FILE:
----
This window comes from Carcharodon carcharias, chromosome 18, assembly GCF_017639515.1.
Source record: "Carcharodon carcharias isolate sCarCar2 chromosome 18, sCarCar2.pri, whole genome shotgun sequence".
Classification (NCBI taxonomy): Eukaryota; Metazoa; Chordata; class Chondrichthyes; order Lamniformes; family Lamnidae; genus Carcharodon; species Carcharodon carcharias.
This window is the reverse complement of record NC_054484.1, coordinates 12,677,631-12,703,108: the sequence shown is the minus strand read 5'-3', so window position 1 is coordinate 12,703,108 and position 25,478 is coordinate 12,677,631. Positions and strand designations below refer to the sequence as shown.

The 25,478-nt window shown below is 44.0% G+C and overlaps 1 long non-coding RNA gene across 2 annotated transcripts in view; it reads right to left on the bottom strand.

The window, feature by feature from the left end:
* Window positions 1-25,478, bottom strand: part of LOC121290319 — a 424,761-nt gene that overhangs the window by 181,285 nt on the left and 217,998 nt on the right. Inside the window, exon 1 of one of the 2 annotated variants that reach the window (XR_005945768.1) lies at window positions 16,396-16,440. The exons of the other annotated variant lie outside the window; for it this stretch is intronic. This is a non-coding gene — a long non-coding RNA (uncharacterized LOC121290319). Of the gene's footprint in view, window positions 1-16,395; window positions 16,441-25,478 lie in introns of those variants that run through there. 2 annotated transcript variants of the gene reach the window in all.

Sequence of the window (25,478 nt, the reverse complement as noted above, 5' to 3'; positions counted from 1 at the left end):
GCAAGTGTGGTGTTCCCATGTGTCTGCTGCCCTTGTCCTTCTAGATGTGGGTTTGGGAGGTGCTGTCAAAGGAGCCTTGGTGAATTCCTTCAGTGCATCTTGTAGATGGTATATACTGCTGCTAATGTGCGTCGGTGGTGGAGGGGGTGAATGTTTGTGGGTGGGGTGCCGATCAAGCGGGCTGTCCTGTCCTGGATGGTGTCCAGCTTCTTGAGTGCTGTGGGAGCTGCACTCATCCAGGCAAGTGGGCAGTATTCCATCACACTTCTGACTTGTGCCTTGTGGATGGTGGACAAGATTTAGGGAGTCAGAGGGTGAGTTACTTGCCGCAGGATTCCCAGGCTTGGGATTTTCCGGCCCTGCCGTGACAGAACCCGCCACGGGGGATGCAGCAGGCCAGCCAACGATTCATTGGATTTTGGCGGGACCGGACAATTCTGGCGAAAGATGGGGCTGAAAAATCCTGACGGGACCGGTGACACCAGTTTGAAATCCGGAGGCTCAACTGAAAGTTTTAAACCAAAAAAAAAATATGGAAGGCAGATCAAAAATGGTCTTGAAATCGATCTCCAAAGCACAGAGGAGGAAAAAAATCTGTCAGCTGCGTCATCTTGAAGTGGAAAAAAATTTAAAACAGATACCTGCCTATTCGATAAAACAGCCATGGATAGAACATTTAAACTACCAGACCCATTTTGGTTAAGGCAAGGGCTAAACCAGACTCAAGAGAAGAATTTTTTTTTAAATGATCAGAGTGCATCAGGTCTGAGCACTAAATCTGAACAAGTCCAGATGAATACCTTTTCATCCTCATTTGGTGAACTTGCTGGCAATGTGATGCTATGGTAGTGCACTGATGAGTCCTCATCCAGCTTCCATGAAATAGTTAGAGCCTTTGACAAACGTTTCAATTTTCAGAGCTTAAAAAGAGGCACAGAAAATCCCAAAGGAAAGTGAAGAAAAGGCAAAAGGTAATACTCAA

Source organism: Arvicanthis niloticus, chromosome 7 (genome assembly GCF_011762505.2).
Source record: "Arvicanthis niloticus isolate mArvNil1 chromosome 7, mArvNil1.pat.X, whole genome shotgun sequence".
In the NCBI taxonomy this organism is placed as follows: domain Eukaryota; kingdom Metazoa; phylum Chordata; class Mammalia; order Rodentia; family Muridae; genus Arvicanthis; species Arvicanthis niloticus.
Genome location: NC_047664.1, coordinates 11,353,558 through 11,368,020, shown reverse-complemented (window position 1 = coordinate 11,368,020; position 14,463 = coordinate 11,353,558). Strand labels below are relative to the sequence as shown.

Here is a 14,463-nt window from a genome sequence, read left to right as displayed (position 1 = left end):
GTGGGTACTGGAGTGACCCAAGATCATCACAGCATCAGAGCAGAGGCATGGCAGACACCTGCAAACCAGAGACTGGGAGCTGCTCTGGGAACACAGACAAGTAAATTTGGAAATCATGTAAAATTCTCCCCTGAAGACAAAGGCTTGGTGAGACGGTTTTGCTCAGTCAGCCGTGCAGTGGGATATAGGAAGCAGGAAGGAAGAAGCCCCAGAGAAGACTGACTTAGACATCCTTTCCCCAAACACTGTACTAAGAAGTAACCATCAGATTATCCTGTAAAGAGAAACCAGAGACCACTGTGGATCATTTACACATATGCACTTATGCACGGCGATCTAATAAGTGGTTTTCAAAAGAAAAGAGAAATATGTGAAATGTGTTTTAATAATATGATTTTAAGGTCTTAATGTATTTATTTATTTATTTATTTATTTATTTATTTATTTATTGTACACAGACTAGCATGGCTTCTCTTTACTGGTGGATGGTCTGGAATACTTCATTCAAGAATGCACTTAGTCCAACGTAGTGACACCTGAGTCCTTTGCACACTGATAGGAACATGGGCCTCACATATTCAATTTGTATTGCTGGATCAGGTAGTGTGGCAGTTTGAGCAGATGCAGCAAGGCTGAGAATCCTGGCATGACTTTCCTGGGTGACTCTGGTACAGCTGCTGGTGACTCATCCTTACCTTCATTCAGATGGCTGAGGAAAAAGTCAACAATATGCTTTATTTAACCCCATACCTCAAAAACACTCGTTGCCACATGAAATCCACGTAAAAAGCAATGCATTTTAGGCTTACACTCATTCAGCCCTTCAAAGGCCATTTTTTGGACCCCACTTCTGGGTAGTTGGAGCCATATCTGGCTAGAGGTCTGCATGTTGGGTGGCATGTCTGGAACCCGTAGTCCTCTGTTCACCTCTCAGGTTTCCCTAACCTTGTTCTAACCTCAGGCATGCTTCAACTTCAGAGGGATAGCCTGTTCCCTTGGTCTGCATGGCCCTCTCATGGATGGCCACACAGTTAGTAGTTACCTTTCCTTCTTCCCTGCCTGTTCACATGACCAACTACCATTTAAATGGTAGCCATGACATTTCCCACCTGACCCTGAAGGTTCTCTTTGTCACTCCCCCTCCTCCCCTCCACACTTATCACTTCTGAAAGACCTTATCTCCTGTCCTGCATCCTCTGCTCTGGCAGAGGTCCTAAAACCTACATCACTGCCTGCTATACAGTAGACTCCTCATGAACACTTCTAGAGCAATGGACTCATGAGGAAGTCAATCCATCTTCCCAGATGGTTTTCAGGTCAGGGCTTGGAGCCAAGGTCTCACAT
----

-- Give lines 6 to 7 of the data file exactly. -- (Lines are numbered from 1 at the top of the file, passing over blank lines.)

The window, feature by feature from the left end:
* Window positions 1-25,478, bottom strand: part of LOC121290319 — a 424,761-nt gene that overhangs the window by 181,285 nt on the left and 217,998 nt on the right. Inside the window, exon 1 of one of the 2 annotated variants that reach the window (XR_005945768.1) lies at window positions 16,396-16,440. The exons of the other annotated variant lie outside the window; for it this stretch is intronic. This is a non-coding gene — a long non-coding RNA (uncharacterized LOC121290319). Of the gene's footprint in view, window positions 1-16,395; window positions 16,441-25,478 lie in introns of those variants that run through there. 2 annotated transcript variants of the gene reach the window in all.